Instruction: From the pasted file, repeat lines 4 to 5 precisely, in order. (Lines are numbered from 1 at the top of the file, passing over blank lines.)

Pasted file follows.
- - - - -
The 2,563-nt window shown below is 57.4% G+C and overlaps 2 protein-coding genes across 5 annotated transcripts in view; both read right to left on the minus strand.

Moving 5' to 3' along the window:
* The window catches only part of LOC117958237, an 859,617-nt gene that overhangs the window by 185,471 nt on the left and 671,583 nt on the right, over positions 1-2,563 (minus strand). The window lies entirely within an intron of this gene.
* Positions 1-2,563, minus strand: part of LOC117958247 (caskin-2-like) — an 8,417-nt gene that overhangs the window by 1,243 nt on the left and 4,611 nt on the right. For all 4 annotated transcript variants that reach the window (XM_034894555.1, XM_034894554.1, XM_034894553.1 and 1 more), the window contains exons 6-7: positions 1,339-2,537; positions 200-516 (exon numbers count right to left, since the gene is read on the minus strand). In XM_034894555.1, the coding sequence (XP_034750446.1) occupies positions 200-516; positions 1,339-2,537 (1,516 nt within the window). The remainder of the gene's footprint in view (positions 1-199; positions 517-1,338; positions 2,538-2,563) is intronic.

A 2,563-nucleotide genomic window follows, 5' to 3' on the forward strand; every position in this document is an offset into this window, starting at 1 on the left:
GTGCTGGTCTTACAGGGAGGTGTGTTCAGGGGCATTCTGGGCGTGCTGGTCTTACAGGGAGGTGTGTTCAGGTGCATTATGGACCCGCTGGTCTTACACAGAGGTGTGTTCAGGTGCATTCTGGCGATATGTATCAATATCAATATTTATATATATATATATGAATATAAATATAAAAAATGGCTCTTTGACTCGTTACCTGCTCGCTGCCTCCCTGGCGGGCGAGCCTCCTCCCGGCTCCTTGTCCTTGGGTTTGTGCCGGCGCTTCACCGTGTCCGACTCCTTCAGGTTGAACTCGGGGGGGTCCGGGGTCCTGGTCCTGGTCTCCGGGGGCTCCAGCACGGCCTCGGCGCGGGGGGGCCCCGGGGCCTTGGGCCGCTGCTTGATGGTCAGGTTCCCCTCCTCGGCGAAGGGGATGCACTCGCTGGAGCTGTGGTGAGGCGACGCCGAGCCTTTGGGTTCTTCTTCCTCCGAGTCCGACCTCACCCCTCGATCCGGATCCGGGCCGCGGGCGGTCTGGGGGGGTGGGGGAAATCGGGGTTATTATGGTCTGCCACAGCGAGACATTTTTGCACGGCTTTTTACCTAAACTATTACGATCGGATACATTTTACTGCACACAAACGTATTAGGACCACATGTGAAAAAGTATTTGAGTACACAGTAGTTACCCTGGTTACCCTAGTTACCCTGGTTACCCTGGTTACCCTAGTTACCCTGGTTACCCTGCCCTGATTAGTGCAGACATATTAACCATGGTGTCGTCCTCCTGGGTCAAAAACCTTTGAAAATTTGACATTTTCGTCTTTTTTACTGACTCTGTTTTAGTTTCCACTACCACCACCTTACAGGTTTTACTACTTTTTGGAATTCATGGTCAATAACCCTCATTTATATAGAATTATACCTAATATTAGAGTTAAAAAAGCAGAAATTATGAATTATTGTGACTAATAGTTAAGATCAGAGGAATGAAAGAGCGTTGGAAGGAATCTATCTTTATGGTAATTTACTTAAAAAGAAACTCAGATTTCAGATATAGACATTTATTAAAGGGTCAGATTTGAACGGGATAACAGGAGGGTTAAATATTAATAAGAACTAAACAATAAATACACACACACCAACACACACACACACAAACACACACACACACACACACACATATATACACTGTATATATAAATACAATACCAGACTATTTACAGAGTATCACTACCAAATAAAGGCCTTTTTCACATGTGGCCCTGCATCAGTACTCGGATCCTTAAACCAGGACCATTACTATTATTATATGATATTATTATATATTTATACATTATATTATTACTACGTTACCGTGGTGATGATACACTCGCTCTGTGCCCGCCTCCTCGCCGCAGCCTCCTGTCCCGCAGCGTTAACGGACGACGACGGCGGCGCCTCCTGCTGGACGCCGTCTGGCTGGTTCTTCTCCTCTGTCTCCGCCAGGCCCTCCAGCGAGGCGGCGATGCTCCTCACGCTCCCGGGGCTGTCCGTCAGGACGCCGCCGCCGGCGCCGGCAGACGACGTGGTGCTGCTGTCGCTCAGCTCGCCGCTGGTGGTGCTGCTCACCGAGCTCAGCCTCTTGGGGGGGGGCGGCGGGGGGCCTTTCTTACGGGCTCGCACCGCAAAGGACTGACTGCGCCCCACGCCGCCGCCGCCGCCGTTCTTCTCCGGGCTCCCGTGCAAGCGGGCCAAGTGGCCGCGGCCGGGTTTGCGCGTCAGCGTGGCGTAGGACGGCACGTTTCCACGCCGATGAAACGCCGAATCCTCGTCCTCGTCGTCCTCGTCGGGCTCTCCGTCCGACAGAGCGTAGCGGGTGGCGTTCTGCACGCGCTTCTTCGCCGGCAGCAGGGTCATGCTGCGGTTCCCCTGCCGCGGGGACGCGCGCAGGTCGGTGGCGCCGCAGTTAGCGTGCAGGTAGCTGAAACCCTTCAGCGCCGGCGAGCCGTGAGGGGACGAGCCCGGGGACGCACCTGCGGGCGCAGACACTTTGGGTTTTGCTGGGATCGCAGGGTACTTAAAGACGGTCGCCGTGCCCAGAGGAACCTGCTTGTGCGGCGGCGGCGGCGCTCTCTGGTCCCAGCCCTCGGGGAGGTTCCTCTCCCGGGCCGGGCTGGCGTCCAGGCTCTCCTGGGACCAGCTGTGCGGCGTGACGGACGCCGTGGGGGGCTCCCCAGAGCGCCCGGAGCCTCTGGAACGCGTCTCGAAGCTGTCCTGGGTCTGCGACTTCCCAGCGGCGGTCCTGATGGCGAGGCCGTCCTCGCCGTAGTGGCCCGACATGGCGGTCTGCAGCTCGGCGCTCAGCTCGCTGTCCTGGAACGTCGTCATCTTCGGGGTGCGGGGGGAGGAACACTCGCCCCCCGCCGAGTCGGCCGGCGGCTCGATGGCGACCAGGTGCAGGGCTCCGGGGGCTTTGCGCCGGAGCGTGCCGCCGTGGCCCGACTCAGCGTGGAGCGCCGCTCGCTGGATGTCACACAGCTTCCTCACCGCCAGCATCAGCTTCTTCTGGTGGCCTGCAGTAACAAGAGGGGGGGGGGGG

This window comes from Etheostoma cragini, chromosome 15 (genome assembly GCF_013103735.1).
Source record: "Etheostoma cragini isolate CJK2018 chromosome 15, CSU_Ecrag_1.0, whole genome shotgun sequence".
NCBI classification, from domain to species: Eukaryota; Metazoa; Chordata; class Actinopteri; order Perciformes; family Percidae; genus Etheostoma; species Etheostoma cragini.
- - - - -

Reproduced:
* Positions 1-2,563, minus strand: part of LOC117958247 (caskin-2-like) — an 8,417-nt gene that overhangs the window by 1,243 nt on the left and 4,611 nt on the right. For all 4 annotated transcript variants that reach the window (XM_034894555.1, XM_034894554.1, XM_034894553.1 and 1 more), the window contains exons 6-7: positions 1,339-2,537; positions 200-516 (exon numbers count right to left, since the gene is read on the minus strand). In XM_034894555.1, the coding sequence (XP_034750446.1) occupies positions 200-516; positions 1,339-2,537 (1,516 nt within the window). The remainder of the gene's footprint in view (positions 1-199; positions 517-1,338; positions 2,538-2,563) is intronic.

A 2,563-nucleotide genomic window follows, 5' to 3' on the forward strand; every position in this document is an offset into this window, starting at 1 on the left: